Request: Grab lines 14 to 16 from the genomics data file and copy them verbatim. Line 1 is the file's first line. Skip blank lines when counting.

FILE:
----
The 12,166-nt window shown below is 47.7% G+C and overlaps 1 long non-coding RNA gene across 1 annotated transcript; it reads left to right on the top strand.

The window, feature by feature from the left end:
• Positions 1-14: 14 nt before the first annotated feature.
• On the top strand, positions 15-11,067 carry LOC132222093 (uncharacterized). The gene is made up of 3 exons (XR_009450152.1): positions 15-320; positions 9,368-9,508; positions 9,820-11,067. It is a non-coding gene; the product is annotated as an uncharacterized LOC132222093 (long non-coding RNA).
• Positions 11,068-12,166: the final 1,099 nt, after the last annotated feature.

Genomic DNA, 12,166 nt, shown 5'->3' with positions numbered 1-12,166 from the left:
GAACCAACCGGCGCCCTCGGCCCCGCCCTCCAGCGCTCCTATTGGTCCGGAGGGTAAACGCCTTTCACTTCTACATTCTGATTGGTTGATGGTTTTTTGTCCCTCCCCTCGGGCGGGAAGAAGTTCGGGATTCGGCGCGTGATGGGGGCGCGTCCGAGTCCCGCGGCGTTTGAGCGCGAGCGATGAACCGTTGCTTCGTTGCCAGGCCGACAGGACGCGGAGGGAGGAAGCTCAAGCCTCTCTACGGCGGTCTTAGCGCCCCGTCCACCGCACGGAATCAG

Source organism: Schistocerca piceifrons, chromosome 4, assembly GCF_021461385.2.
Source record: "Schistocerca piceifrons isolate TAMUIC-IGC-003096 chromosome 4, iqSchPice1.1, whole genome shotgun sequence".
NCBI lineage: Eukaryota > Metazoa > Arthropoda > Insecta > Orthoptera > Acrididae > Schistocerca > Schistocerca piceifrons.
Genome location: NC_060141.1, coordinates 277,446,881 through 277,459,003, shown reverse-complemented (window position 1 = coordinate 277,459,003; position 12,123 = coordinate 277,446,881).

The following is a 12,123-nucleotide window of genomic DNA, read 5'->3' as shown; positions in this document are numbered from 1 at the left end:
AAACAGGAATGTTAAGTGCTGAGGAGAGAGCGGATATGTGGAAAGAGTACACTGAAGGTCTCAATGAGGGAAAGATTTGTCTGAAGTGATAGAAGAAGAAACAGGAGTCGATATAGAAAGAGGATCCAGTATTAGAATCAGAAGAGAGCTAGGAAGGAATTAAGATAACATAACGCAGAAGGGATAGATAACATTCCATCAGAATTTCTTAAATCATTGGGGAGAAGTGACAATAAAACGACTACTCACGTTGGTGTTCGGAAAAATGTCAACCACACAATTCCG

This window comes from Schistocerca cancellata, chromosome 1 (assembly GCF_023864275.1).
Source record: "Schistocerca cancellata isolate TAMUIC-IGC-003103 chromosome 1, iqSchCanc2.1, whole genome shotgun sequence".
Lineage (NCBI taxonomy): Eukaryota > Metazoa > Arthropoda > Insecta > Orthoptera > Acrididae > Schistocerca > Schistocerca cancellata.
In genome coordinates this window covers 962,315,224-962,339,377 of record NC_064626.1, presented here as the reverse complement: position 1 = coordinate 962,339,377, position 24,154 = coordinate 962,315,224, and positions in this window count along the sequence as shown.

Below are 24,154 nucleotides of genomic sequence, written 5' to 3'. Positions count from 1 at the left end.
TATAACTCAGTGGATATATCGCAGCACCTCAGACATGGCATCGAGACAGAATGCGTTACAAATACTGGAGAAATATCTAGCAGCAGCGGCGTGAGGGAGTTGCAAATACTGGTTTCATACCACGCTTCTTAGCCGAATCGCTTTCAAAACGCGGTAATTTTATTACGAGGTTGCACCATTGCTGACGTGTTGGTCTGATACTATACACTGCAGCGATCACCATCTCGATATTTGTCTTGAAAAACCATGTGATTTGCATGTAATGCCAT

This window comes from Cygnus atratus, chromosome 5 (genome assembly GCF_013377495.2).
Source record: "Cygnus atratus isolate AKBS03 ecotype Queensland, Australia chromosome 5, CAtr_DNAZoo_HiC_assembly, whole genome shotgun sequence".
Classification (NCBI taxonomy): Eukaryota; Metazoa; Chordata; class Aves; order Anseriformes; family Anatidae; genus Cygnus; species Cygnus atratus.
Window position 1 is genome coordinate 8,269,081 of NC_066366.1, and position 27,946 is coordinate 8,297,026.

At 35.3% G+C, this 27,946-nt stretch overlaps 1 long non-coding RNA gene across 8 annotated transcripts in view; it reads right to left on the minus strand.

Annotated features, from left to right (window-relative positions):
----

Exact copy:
This window comes from Schistocerca cancellata, chromosome 1 (assembly GCF_023864275.1).
Source record: "Schistocerca cancellata isolate TAMUIC-IGC-003103 chromosome 1, iqSchCanc2.1, whole genome shotgun sequence".
Lineage (NCBI taxonomy): Eukaryota > Metazoa > Arthropoda > Insecta > Orthoptera > Acrididae > Schistocerca > Schistocerca cancellata.